They couldn't all just go out and start their own search engine.
"Disruption" – Silicon Valley's favourite buzzword for intimidating other, profit-making parts of the economy – has taken a knock. Founder Clayton Christensen, a Harvard business Prof, spawned a consultancy and investment company off the back of his 1998 business bestseller, The Innovator's Dilemma. The buzzwords "disruptive …
Because their legal dept told them they had to obey the law!
Google didn't have a legal dept when it started!
Now <disruption> is break-the-law-big, so the politicos can't close the door!
Banks, Taxi, hotels, data protection, security, you name it, the <disrupters> ignore the <local> law
No reason why they couldn't. The early directory services from Yahoo etc were easily within the remit of a few web developers. The Yellow pages had the march with masses of data that could have made them the de-facto directory for a given region. With that kick-start it could have evolved into a search engine or diverted into a business like rated-people and had the best service person site in the UK.
The issue, I would expect, is that there was a threat to its existing business model as they would have to offer listings for free to gain fast and permanent traction (Web advertising wasn't the multi-billion dollar industry it is today).
Just because this report dismisses some examples that didn't work out or weren't truly disruptive doesn't mean it isn't a sound business model. It normally is the people outside who look in and wonder why things couldn't be done differently and more efficiently another way - often using technology.
I worked for a company where the product they supplied was currently being supplied from a company big enough to be the name people used for the product itself. Our company did the core engineering bit completely differently and became the market leader in the space of about 4 years.
At least one did (Dex), but you're talking multiple printers across (in this case) the U.S., whose specialty was printing, not web technology (and the collection of information was often handled by a different company).
You may as well ask why I didn't just decide to become a neurosurgeon -- it's not in any way part of my background, and I'd go bankrupt while learning how to handle those cutty things.
Back in the 90's there was another ivory tower business cult called "business re-engineering" or something to that effect. Businesses were reorganized, parts of the business outsourced, people laid off, and existing processes generally put in a blender minced. Most of the efforts along these lines were failures or at least major setbacks.
Some 10 or 15 years afterwards the man who devised this ivory tower business philosophy admitted it was a failure because he failed to recognize that businesses are run by people rather than machines and that people aren't mass produced cogs in a machine. The re-engineering efforts decimated the knowledgeable portion of the business's employees and morale turned very bad.
This new ivory tower business buzz word BS sounds much the same. While academics can be dead wrong, they will retain their positions regardless of what happens to the businesses that try to follow their ideas. Not so the businesses.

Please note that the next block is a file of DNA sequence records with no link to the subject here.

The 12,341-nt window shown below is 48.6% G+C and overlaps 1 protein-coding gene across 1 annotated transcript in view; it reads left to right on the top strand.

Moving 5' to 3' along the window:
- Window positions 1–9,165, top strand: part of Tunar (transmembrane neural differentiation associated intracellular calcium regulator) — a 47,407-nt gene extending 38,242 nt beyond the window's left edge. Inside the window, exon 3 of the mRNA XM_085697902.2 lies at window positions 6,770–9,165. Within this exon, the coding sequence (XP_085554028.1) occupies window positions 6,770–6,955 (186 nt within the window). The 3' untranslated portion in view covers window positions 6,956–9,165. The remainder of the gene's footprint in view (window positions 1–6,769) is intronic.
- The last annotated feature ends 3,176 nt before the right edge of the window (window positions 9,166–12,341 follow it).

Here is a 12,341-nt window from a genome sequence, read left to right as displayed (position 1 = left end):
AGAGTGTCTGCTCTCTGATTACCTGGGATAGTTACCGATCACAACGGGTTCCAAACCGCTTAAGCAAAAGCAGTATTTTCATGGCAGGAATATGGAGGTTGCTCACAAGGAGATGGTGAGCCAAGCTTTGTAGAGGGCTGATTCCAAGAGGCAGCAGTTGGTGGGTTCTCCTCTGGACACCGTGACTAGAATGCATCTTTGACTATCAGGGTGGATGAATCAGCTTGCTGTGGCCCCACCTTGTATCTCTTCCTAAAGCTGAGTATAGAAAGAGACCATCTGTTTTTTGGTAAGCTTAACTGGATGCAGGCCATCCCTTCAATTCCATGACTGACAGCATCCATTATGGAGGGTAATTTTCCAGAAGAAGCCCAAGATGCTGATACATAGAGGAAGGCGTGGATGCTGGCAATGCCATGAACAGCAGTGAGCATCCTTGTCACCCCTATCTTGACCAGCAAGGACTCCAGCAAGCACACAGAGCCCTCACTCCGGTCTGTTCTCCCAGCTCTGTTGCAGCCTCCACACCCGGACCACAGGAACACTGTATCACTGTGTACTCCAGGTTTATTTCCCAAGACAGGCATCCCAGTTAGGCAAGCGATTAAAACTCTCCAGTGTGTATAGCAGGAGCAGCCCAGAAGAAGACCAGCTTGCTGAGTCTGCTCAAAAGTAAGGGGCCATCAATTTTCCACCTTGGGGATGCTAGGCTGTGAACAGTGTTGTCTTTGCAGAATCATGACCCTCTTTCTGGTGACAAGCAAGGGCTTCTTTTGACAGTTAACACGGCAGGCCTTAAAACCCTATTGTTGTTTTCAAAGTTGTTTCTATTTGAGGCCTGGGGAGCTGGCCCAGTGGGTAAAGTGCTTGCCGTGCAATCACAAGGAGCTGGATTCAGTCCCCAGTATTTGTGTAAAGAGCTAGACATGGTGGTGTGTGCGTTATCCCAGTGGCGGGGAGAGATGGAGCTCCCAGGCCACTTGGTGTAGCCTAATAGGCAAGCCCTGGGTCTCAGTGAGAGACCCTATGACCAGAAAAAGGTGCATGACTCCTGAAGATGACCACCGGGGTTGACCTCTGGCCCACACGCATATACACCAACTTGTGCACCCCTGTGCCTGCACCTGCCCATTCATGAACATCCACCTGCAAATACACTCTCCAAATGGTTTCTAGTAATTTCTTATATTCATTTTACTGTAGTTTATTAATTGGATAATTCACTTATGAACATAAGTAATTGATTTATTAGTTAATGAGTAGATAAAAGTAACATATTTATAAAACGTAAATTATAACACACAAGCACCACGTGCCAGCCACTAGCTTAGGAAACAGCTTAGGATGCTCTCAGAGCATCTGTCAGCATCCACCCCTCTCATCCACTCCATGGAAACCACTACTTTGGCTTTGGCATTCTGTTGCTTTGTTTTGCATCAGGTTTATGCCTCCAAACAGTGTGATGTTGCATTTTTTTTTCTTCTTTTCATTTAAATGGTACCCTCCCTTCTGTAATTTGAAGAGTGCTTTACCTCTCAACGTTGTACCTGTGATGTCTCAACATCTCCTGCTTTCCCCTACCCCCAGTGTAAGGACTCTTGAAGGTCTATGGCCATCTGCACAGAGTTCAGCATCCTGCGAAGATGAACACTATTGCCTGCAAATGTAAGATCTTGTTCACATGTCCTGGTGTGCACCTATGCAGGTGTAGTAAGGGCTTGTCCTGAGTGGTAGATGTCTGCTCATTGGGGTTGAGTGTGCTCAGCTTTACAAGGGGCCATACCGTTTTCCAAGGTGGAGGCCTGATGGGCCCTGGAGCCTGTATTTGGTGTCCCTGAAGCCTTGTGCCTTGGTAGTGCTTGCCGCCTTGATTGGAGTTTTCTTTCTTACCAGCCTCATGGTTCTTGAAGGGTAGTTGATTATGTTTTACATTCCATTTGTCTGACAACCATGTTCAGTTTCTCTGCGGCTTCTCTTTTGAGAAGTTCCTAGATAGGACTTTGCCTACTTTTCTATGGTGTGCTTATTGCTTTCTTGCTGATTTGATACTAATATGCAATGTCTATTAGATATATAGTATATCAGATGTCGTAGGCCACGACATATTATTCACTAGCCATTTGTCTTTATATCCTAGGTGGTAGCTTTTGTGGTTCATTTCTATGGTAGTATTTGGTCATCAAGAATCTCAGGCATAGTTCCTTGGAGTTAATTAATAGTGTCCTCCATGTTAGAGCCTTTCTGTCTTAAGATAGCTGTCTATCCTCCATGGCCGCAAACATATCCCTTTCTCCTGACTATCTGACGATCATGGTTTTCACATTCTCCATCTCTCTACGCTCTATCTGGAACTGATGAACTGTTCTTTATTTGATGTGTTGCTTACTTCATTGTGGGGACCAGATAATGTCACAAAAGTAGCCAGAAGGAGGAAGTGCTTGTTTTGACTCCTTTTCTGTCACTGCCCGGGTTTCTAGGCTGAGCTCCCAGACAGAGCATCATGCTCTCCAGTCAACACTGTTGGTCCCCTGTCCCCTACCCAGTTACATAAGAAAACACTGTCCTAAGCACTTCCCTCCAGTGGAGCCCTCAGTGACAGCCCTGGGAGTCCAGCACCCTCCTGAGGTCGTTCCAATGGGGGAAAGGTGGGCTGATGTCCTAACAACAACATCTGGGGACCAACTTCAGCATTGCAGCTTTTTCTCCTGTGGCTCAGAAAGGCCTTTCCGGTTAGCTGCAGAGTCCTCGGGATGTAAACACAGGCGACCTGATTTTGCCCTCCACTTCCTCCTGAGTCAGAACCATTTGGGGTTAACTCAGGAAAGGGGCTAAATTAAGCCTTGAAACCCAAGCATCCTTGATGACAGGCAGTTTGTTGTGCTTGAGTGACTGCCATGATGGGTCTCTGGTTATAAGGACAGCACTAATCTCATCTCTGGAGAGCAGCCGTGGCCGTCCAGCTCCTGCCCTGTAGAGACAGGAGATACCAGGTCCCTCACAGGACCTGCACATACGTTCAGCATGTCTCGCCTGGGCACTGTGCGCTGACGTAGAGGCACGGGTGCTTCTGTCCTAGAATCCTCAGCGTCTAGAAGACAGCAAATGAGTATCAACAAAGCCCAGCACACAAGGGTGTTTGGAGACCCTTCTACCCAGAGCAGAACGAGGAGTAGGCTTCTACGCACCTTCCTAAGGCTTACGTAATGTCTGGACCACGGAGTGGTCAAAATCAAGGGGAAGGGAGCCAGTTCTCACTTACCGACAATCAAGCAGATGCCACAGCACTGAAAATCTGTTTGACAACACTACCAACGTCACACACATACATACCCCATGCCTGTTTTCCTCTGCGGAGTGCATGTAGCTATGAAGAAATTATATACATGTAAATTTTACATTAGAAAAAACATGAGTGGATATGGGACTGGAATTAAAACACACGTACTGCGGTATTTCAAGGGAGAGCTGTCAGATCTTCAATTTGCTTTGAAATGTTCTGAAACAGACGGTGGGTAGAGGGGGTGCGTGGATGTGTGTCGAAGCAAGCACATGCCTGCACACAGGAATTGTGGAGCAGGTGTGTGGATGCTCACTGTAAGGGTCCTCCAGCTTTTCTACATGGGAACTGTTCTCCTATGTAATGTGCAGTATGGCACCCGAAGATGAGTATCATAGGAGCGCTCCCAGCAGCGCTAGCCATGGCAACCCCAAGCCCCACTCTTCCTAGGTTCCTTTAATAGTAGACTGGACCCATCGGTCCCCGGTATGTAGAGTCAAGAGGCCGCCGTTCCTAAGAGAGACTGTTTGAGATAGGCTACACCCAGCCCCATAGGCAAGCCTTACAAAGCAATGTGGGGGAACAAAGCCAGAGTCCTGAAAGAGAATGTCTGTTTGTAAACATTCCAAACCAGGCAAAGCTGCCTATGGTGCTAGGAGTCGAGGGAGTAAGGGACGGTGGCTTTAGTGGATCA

There's a Yogi-ism that covers it exactly: "In theory there is no difference between theory and practice. In practice there is."
"Some 10 or 15 years afterwards the man who devised this ivory tower business philosophy admitted it was a failure because he failed to recognize that businesses are run by people rather than machines and that people aren't mass produced cogs in a machine."
But HP still hired him to the C-suite anyway.
The 'disruption' concept is kind of the opposite of an 'ivory tower' thing. It's mostly being recited by businesses operating in the 'real world' as some sort of mantra against criticism of any kind ("BUT BUT WE'RE DISRUPTORS SHUTUP SHUTUP NOW"). It's the people in the ivory towers pointing out that it's bullshit. You get a nice clear view of the situation on the ground from an ivory tower - much better than the people on the ground have. Which is why people built 'em in the first place.
This new ivory tower business buzz word BS sounds much the same.
Back in the 80s our factory manager was holding a joint management/union meeting, and was telling us about developments at a sister site a couple of miles away:
They've had Management Consultants in ... they've spent £100,000 on this and the upshot is that they have taken the name tags of their doors saying Dr. Jeykll or Mr Hyde and every one is now calling them Jim or Joe. I know what to call them "Bunch of fucking stupid cunts" that's what they are.
So you'd like me/us to believe that of the 77 examples listed (all large Fortune 500 companies):
31% of the 77 incumbents were NOT involved in sustaining innovation (product/process improvement)
78% did NOT produce products that exceeded their median customer's needs
39% were NEVER capable of mounting a valid response (matching prices or technology)
38% (over a third) remained the same company (not jut the same name) and are still the DOMINANT in their industry
Pleeeaaase. Who ae you tying to kid?
Yes, Seagate and Polaroid and AT&T do still exist, but only because someone was able to buy the name from their bankrupt or almost bankrupt remains and slapped it onto their own nameplate.
Give - me - a - break.
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